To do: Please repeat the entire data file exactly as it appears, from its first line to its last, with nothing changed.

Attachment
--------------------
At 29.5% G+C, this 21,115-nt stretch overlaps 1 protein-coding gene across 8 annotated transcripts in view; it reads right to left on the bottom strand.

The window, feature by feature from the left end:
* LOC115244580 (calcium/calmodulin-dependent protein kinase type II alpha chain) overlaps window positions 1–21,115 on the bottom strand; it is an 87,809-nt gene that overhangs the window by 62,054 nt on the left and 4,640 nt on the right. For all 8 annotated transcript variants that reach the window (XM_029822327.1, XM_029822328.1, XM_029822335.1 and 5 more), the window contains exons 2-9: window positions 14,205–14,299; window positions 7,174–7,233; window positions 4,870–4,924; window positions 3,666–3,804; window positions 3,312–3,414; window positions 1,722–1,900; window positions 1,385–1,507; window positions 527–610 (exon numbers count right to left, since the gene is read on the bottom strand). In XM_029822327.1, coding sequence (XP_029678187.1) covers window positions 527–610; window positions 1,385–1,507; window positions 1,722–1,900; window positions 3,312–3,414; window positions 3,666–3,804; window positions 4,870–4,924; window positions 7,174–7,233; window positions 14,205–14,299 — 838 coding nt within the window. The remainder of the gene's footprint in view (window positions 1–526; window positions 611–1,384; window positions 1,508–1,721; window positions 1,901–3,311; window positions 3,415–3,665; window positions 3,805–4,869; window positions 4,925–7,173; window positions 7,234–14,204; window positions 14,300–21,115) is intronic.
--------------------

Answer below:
At 29.5% G+C, this 21,115-nt stretch overlaps 1 protein-coding gene across 8 annotated transcripts in view; it reads right to left on the bottom strand.

The window, feature by feature from the left end:
* LOC115244580 (calcium/calmodulin-dependent protein kinase type II alpha chain) overlaps window positions 1–21,115 on the bottom strand; it is an 87,809-nt gene that overhangs the window by 62,054 nt on the left and 4,640 nt on the right. For all 8 annotated transcript variants that reach the window (XM_029822327.1, XM_029822328.1, XM_029822335.1 and 5 more), the window contains exons 2-9: window positions 14,205–14,299; window positions 7,174–7,233; window positions 4,870–4,924; window positions 3,666–3,804; window positions 3,312–3,414; window positions 1,722–1,900; window positions 1,385–1,507; window positions 527–610 (exon numbers count right to left, since the gene is read on the bottom strand). In XM_029822327.1, coding sequence (XP_029678187.1) covers window positions 527–610; window positions 1,385–1,507; window positions 1,722–1,900; window positions 3,312–3,414; window positions 3,666–3,804; window positions 4,870–4,924; window positions 7,174–7,233; window positions 14,205–14,299 — 838 coding nt within the window. The remainder of the gene's footprint in view (window positions 1–526; window positions 611–1,384; window positions 1,508–1,721; window positions 1,901–3,311; window positions 3,415–3,665; window positions 3,805–4,869; window positions 4,925–7,173; window positions 7,234–14,204; window positions 14,300–21,115) is intronic.